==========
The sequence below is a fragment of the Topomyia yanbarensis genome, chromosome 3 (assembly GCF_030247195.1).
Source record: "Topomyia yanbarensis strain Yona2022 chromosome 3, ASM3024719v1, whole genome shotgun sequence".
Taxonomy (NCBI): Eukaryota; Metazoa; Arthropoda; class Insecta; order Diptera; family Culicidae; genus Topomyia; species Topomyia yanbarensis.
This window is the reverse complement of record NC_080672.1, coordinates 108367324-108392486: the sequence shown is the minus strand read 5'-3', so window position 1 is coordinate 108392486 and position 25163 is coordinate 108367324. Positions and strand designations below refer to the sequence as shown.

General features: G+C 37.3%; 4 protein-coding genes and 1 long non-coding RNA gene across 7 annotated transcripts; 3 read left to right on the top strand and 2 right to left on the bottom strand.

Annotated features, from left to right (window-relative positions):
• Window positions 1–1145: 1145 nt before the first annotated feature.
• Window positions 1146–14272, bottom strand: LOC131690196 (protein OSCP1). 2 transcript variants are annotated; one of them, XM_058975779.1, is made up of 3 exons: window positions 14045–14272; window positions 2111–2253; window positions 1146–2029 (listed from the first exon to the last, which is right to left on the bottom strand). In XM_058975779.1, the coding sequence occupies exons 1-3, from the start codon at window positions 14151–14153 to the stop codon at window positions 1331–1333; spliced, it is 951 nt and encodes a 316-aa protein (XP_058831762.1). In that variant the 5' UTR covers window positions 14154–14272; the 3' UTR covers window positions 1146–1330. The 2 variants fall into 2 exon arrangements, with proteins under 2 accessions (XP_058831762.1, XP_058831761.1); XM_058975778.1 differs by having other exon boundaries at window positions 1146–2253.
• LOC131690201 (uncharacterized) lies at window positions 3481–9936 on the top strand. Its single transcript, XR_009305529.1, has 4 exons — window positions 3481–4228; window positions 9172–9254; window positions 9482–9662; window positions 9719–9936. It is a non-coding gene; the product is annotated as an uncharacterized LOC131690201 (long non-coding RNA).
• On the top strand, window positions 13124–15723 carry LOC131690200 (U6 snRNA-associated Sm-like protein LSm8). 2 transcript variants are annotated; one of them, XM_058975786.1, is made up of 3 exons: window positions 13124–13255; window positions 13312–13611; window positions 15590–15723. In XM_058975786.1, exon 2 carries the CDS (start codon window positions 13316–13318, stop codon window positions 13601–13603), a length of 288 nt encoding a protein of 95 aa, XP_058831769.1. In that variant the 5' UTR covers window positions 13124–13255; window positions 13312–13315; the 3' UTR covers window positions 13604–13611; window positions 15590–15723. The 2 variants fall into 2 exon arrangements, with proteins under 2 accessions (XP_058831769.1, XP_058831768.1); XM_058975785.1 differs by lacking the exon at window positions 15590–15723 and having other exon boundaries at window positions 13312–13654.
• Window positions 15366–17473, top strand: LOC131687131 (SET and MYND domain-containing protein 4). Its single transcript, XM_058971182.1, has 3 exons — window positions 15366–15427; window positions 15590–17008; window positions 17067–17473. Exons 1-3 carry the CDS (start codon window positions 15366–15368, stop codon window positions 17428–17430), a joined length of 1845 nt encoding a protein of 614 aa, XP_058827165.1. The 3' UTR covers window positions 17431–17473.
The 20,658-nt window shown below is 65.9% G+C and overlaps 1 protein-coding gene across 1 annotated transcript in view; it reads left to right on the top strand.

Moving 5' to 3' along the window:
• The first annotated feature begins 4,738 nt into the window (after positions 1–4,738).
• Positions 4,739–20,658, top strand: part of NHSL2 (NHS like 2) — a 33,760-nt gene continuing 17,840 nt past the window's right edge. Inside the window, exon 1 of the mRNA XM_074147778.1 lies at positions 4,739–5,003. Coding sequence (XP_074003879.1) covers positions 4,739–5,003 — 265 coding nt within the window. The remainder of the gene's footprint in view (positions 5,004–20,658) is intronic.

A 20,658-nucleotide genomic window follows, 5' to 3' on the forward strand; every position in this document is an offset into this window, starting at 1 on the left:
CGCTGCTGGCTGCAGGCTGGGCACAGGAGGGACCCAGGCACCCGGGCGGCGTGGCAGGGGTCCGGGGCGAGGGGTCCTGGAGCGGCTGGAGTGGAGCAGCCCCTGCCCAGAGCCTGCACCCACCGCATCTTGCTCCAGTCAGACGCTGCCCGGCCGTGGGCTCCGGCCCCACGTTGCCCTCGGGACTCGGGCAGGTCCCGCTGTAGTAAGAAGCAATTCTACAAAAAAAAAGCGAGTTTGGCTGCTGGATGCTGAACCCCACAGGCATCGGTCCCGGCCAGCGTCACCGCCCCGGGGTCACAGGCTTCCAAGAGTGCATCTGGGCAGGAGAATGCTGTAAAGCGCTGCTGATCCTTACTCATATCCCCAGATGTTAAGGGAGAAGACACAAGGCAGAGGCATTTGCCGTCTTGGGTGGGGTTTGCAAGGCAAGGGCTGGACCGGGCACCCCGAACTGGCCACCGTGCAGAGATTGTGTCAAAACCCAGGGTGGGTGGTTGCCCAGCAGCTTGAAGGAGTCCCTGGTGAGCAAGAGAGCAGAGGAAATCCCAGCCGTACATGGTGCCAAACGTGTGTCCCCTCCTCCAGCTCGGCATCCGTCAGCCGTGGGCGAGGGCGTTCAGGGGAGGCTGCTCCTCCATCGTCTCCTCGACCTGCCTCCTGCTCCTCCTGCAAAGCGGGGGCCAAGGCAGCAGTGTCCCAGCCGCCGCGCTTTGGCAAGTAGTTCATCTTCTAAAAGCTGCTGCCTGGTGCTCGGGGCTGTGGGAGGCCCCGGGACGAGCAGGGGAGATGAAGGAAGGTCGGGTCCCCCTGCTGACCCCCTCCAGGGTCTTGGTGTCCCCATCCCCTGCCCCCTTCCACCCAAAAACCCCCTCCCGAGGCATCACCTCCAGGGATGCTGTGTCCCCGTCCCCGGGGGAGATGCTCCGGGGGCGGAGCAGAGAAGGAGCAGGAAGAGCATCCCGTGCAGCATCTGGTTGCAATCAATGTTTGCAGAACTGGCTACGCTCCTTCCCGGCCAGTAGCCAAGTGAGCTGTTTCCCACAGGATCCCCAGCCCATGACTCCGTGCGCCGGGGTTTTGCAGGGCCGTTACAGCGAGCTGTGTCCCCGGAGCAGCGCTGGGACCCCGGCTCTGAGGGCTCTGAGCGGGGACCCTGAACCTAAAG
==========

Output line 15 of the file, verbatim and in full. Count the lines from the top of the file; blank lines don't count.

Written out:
• Positions 4,739–20,658, top strand: part of NHSL2 (NHS like 2) — a 33,760-nt gene continuing 17,840 nt past the window's right edge. Inside the window, exon 1 of the mRNA XM_074147778.1 lies at positions 4,739–5,003. Coding sequence (XP_074003879.1) covers positions 4,739–5,003 — 265 coding nt within the window. The remainder of the gene's footprint in view (positions 5,004–20,658) is intronic.